Fundraising Booster organizations should supplement and not replace a school district’s financial responsibility to have a music program.  School districts have financial obligations to provide, at the very least, a teacher, facilities, equipment, supplies, and funds to ensure day-to-day operations.  There is a wide range as to what this level of support looks like, but it must be present.

When it comes to raising and spending money, boosters should focus on enrichment projects and activities.  Examples include financial support for clinicians, commissioning music, taking educational or performance trips, annual banquets, scholarships for music lessons and summer music camps. There is no shortage of ways boosters can financially support the program.  Even purchasing a specialty instrument or piece of equipment is within the range of possibility, but music booster organizations should not regularly purchase instruments and equipment that should be the responsibility of the school district.

Before starting a booster group, have a discussion with school administration about what role the boosters should have in the financial support of the program.  Work to find common ground on all fronts and develop policies that will guide future decisions. 

The First Meeting

You will want to create an agenda for the first meeting that includes the following: 

  • Welcome – Call to order.  Begin by thanking everyone who is in attendance.
  • Introductions – Introduce yourself and give a short background of your experience.  Next, introduce all other faculty members and administrators present.  You may want to have all parents introduce themselves as well. 
  • Opening Remarks – Briefly speak about the idea to create a booster group and why you want to do so.  In general, talk about how this organization can be of help to their children’s experience.  (Remember, parents are there to support their child.) 
  • Calendar of Events – Distribute the calendar that you prepared prior to the meeting.  Explain that you have provided a list of all of the activities currently scheduled and have identified some ways in which parents can help.  If possible, briefly describe each of the various jobs listed.  Give parents a few minutes to read and digest the information. 
  • Questions – Be ready for an onslaught of questions.  When someone asks a question, repeat it so that everyone in the room hears the question.  Answer honestly and to the best of your ability.  If a decision has not yet been made, or if you do not know, tell them that a decision has not been made or that you do not have the answer but will find out and let them know.  For instance, if a parent asks, “Will this group meet monthly?”  Simply respond, “At this point it has not been decided.  Tonight, we are having this meeting to determine whether we want to start a booster group or not.  Once that decision is made we will schedule meetings as necessary.”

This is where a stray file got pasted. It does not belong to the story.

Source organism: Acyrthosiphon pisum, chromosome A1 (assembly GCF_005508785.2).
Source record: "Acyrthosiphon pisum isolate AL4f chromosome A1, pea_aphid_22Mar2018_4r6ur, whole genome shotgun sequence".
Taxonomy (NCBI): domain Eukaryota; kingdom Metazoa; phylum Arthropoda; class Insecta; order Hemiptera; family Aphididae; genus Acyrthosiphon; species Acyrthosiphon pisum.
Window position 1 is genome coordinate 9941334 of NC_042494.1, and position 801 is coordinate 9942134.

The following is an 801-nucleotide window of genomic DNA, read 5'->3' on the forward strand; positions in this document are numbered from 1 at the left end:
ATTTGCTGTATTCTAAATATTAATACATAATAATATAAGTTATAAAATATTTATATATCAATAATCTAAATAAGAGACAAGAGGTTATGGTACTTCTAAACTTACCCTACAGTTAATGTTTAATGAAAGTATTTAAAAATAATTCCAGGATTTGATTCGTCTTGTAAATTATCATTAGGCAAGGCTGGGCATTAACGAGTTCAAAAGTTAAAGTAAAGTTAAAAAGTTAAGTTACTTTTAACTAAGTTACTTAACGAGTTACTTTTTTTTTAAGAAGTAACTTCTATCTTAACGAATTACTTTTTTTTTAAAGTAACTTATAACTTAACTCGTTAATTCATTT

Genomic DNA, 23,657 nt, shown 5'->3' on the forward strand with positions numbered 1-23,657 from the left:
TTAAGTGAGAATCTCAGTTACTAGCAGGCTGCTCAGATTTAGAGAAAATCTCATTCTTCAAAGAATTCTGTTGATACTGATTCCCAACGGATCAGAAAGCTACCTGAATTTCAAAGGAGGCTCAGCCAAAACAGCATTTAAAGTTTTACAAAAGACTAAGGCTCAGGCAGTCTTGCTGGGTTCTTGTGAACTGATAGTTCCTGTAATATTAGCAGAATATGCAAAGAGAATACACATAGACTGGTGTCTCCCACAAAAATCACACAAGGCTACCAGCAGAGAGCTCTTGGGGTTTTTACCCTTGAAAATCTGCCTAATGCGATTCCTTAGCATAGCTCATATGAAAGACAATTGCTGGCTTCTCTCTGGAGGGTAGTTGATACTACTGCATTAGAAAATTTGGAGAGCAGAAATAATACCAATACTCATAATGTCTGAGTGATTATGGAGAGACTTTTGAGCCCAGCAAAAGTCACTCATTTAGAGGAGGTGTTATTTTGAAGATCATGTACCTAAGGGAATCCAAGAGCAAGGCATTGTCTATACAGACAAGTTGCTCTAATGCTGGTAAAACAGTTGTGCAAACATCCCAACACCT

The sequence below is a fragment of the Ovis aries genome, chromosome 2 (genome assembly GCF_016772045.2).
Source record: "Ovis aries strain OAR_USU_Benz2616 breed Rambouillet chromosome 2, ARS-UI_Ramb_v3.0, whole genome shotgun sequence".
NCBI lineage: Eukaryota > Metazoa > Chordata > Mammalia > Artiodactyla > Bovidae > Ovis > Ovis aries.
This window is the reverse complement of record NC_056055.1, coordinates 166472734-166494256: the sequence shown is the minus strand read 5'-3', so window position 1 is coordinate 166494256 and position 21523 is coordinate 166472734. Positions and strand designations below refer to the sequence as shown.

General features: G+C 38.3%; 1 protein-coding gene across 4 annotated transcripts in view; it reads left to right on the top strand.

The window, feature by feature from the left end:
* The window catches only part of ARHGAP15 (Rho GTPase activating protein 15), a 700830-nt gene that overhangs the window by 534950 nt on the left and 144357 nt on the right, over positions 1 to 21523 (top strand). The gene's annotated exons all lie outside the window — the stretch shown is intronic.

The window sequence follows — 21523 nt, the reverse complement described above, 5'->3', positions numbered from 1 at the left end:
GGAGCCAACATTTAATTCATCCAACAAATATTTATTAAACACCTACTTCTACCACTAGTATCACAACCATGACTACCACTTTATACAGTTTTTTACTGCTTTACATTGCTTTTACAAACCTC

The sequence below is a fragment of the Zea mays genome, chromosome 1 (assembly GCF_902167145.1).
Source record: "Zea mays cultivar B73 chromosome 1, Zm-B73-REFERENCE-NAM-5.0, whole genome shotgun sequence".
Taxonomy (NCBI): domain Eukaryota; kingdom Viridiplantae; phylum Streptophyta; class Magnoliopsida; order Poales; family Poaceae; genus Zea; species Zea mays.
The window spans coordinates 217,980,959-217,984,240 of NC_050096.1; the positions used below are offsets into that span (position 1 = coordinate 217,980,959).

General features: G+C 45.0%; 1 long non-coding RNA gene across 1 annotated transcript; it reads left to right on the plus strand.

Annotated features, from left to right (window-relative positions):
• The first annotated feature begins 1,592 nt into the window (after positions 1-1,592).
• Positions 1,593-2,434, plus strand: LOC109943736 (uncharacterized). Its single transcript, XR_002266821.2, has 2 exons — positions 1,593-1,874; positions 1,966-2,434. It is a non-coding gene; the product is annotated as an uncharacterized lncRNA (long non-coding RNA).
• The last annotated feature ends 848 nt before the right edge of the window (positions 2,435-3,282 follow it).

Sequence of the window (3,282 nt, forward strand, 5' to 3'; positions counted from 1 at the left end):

• Leadership – Once you have all the questions answered, ask for three to five volunteers to help you plan and develop the organization.  It is best to have an odd number so when there is a difference of opinion, you have a majority rule.  Ask these folks to meet immediately after the meeting.  Set a date and time to get together to plan the next steps.
  • Survey – Distribute a survey that lists the various jobs found in the calendar of events.  Be sure to have them write their name on it and ask them to indicate how they would be willing to help.  Leave a space for additional ideas or questions.  Some parents may not want to ask a question publicly and prefer you to answer it in private.  Finally, ask for their preferred method of and time to contact them.
  • Adjournment – Be sure to express your appreciation to all in attendance as they will comprise your core group and will help with the recruitment of other parents.  Let them know that you will keep them informed as the group develops. 
  • Reception – Have a pot of coffee, some cider and donuts, cookies, cupcakes, bottles of water, cans of soda, etc.   This will give you some time to interact and lets the parents get to know each other. 

Following the meeting you will want to communicate with all parents.  You will want to thank all the parents who attended the meeting and provide an overview of things that were discussed at the meeting.  For the parents who did not attend the meeting, assume they had another commitment and include in their communication both the calendar of events and the survey that was distributed at the meeting.  Ask them to return the survey at their earliest convenience.

Send a special message to those parents who volunteered to serve on the leadership team thanking them for their interest.  Remind them of the date, time and place where they agreed to meet.

Meet with Leadership

When you meet with your leadership team, begin by once again thanking them for their interest and time.  Have each one share their thoughts about the first parent meeting.  Review the surveys that were collected and read any comments or questions that were submitted.

As this meeting progresses you be able to determine which of these parents may be best suited to be the leader or spokesperson.  This can also be a time to decide if you want to have organizational officers.  If so, begin to assemble a slate of candidates (usually from these volunteers) to be elected by the parents at a future meeting.  You can also communicate with all parents and ask anyone who might be interested in being considered to be an officer to let you know. 

Finally, determine what the next steps will be for the booster group.  Consider having the leadership team begin drafting a constitution and set of by laws to help guide and govern the organization.  You will also want to set a date and time for the leadership team to begin planning the agenda and action items for the next parent meeting.

Start slow, be patient and be persistent.  Take care of those parents as they can play a major role in the success of your program.  Remember, their bottom line is their child.  If you make sure that your efforts are in the best interests of their children, the parents will follow.